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3. Time ought to be esteemed by us very precious because we are uncertain of its continuance. We know that it is very short, but we know not how short. We know not how little of it remains, whether a year or several years, or only a month, a week, or a day. We are every day uncertain whether that day will not be the last, or whether we are to have the whole day. There is nothing that experience doth more verify than this.—If a man had but little provision laid up for a journey or a voyage, and at the same time knew that if his provision should fail, he must perish by the way, he would be the more choice of it.-How much more would many men prize their time, if they knew that they had but a few months, or a few days more to live? And certainly a wise man will prize his time the more, as he knows not but that it will be so as to himself. This is the case with multitudes now in the world, who at present enjoy health, and see no signs of approaching death: many such, no doubt, are to die the next month, many the next week, yea, many probably tomorrow, and some this night; yet these same persons know nothing of it, and perhaps think nothing of it, and neither they nor their neighbours can say that they are more likely soon to be taken out of the world than others. This teaches us how we ought to prize our time, and how careful we ought to be, that we lose none of it.

4. Time is very precious, because when it is past, it cannot be recovered. There are many things which men possess, which if they part with, they can obtain them again. If a man bave parted with something which he had, not knowing the worth of it, or the need he should have of it: he often can regain it, at least with pains and cost. If a man have been overseen in a bargain, and have bartered away or sold something, and afterwards repent of it, he may often obtain a release and recover what he had parted with.—But it is not so with respect to time ; when once that is gone, it is gone for ever; no pains, no cost will recover it. Though we repent ever so much that we let it pass. and did not improve it while we had it, it will be to no purpose. Every part of it is successively offered to us. that we may choose, whether we will make it our own, or not. But there is no delay; it will not wait upon us to see wbether or no we will comply with the offer. But if we refuse it is immediately taken away, and never offered more. As to that part of time which is gone, however we have neglected to improve it, it is out of our possession and out of our reach.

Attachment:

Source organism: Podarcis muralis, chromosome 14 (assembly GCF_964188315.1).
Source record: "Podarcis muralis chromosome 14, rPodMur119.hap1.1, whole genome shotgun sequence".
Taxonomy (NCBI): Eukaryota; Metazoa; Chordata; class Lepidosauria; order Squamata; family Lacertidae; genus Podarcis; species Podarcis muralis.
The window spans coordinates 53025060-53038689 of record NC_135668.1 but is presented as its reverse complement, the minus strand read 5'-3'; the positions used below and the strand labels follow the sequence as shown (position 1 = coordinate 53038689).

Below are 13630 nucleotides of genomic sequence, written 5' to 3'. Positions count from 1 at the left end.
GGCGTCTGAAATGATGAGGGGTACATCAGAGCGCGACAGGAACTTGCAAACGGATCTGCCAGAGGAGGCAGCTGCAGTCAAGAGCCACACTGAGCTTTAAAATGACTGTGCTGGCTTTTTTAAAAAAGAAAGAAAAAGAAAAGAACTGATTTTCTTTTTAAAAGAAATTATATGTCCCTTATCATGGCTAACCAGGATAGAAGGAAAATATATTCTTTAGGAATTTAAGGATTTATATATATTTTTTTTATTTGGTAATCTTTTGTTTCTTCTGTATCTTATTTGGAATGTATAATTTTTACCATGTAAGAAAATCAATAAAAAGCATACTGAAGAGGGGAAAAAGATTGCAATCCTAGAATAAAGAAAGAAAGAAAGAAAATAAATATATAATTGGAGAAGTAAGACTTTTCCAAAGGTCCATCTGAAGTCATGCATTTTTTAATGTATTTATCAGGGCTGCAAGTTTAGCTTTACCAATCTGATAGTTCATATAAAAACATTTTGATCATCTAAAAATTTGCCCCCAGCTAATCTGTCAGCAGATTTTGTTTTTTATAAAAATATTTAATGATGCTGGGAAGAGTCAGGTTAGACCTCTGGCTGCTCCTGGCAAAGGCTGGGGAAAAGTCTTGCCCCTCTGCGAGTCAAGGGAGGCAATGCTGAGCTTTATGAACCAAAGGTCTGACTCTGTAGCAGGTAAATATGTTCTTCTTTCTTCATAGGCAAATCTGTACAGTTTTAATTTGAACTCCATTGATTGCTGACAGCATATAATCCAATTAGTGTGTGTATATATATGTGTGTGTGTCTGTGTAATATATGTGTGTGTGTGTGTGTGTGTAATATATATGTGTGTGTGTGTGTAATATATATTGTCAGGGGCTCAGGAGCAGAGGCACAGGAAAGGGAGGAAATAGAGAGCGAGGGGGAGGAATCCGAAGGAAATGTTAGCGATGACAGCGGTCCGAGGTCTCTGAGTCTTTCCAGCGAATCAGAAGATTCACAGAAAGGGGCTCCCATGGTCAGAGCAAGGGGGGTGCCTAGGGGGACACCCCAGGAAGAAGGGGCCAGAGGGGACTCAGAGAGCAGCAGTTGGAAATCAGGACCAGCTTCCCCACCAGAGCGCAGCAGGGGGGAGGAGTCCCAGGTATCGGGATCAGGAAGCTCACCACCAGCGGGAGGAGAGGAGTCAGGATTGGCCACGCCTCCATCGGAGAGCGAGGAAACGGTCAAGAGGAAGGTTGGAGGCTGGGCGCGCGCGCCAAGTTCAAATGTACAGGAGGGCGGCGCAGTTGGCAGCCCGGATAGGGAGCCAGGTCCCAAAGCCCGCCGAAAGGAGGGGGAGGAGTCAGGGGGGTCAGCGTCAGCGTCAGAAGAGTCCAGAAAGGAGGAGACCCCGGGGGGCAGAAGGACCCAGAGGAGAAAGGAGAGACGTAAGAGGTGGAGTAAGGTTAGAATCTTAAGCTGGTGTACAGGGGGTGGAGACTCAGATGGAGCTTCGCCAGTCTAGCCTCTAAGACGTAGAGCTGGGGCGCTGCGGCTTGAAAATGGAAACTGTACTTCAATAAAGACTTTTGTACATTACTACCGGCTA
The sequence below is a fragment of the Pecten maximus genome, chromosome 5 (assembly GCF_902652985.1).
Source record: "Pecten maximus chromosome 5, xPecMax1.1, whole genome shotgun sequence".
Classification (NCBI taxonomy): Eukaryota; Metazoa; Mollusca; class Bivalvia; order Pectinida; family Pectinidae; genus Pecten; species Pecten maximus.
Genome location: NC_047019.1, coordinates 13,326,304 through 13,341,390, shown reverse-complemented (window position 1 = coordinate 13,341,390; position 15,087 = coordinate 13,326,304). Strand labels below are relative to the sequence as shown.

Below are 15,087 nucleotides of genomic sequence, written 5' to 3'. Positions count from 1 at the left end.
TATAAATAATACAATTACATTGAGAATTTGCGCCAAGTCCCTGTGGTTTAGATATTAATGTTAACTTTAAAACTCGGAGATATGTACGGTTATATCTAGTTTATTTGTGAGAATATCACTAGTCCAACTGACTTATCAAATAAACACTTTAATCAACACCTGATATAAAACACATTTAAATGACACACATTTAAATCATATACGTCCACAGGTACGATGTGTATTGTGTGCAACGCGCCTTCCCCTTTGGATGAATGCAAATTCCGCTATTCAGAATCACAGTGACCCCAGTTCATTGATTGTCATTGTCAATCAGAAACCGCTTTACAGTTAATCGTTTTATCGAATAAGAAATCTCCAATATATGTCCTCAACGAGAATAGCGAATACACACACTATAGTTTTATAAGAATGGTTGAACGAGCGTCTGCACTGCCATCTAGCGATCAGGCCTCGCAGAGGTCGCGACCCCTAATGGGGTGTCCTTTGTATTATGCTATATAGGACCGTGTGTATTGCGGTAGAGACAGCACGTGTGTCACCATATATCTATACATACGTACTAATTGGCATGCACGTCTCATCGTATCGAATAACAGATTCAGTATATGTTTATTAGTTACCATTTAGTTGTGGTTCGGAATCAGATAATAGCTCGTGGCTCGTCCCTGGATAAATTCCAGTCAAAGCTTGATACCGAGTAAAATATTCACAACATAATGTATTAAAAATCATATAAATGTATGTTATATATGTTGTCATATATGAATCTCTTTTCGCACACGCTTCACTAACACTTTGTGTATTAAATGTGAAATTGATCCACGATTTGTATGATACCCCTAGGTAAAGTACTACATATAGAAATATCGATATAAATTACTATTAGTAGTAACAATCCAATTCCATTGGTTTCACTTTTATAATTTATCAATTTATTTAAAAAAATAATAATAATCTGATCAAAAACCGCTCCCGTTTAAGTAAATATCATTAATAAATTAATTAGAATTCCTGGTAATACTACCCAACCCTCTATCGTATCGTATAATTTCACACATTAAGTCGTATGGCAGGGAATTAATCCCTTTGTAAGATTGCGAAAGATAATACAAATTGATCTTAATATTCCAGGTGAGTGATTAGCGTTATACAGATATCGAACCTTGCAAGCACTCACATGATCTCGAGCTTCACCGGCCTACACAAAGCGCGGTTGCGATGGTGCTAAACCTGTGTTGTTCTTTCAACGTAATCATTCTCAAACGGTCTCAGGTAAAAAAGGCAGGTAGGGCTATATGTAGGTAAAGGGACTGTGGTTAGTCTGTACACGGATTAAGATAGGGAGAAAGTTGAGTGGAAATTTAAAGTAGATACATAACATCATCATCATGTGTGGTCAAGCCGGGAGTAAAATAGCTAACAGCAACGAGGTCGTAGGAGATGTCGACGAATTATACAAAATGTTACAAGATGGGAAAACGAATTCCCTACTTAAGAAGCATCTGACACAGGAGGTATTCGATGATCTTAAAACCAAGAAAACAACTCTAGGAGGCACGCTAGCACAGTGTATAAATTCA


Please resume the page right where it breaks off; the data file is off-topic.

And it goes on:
If we have lived fifty, or sixty, or seventy years, and have not improved our time, now it cannot be helped; it is eternally gone from us : all that we can do, is to improve the

little that remains. Yea, if a man have spent all his life but a few moments unimproved, all that is gone is lost, and only those few remaining moments can possibly be made his own; and if the whole of a man's time be gone, and it be all lost; it is irrecoverable.—Eternity depends on the improvement of time! but when once the time of life is gone, when once death is come, we have no more to do with time; there is no possibility of obtaining the restoration of it, or another space in which to prepare for eternity. If a man should lose the whole of his worldly substance, and become a bankrupt, it is possible that his loss may be made up. He may have another estate as good. But when the time of life is gone, it is impossible that we should ever obtain another such time. All opportunity of obtaining eternal welfare is utterly and everlastingly gone.

SECT. II.

Reflections on Time past. You have now heard of the preciousness of time; and you are the persons concerned, to whom God hath committed that precious talent. You have an eternity before you. When God created you, and gave you reasonable souls, he made you for an endless duration. He gave you time here, in order to a preparation for eternity, and your future eternity depends on the improvement of time.-Consider, therefore, what you have done with your past time.

You are not now beginning your time, but a great deal is past and gone; and all the wit, and power, and treasure of the universe, cannot recover it. Many of you may well conclude, that more than half of your time is gone; though you should live to the ordinary age of man, your glass is more than half run ; and it may be there are but few sands remaining. Your sun is past the meridian, and perhaps just setting, or going into an everlasting eclipse. Consider, therefore, what account you can give of your improvement of past time. How have you let the precious golden sands of your glass run?

Every day that you have enjoyed has been precious; yea, your moments have been precious. But have you not wasted your precious moments, your precious days, yea, your precious years? If you should reckon up how many days you have lived, what a sum would there be ! and how precious hath every one of those days been! Consider, therefore, what you have done with them. What is become of them all? What can you show of any improvement made, or good done, or benefit obtained, answerable to all this time which you have lived? VOL. VI.

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When you look back, and search, do you not find this past time of your lives in a great measure empty, having not been filled up with any good improvement ? And if God, that hath given

, you your time, should now call you to an account, what account could you give to him.

How much may be done in a year! how much good is there opportunity to do in such a space of time! How much service may persons do for God, and how much for their own souls, if to their utmost they improve it! How much may be done in a day! But what have you done in so many days and years that you have lived ? What have you done with the whole time of your youth, you that are past your youth ? What is become of all that precious season of life? Hath it not all been vain to you? Would it not have been as well or better for you, if all that time you had been asleep, or in a state of non-existence ?

You have had much time of leisure and freedom from worldly business ; consider to what purpose you have spent it. You have not only had ordinary time, but you have had a great deal of holy time. What have you done with all the Sabbath-days which you have enjoyed? Consider those things seriously, and let your own consciences make answer.

SECT. III.

· Who are chiefly deserving of reproof from the subject of the

preciousness of time.